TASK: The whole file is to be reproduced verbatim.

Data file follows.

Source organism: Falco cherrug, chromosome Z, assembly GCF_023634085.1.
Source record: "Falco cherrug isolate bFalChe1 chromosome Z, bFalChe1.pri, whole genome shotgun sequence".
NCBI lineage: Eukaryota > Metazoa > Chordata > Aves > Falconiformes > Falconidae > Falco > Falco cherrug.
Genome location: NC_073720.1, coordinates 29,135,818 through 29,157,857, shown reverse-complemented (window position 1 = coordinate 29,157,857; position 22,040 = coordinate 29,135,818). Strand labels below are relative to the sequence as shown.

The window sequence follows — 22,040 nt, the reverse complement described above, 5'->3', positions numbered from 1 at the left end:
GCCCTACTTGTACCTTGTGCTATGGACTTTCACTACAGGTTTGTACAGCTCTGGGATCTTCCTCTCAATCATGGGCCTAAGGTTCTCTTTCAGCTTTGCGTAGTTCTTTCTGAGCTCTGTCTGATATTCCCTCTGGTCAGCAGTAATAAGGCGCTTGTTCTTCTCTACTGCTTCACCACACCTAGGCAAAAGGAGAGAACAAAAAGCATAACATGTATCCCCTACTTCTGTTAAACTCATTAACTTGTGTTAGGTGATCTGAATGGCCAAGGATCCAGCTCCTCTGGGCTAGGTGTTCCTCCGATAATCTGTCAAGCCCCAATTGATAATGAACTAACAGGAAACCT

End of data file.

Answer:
Source organism: Falco cherrug, chromosome Z, assembly GCF_023634085.1.
Source record: "Falco cherrug isolate bFalChe1 chromosome Z, bFalChe1.pri, whole genome shotgun sequence".
NCBI lineage: Eukaryota > Metazoa > Chordata > Aves > Falconiformes > Falconidae > Falco > Falco cherrug.
Genome location: NC_073720.1, coordinates 29,135,818 through 29,157,857, shown reverse-complemented (window position 1 = coordinate 29,157,857; position 22,040 = coordinate 29,135,818). Strand labels below are relative to the sequence as shown.

The window sequence follows — 22,040 nt, the reverse complement described above, 5'->3', positions numbered from 1 at the left end:
GCCCTACTTGTACCTTGTGCTATGGACTTTCACTACAGGTTTGTACAGCTCTGGGATCTTCCTCTCAATCATGGGCCTAAGGTTCTCTTTCAGCTTTGCGTAGTTCTTTCTGAGCTCTGTCTGATATTCCCTCTGGTCAGCAGTAATAAGGCGCTTGTTCTTCTCTACTGCTTCACCACACCTAGGCAAAAGGAGAGAACAAAAAGCATAACATGTATCCCCTACTTCTGTTAAACTCATTAACTTGTGTTAGGTGATCTGAATGGCCAAGGATCCAGCTCCTCTGGGCTAGGTGTTCCTCCGATAATCTGTCAAGCCCCAATTGATAATGAACTAACAGGAAACCT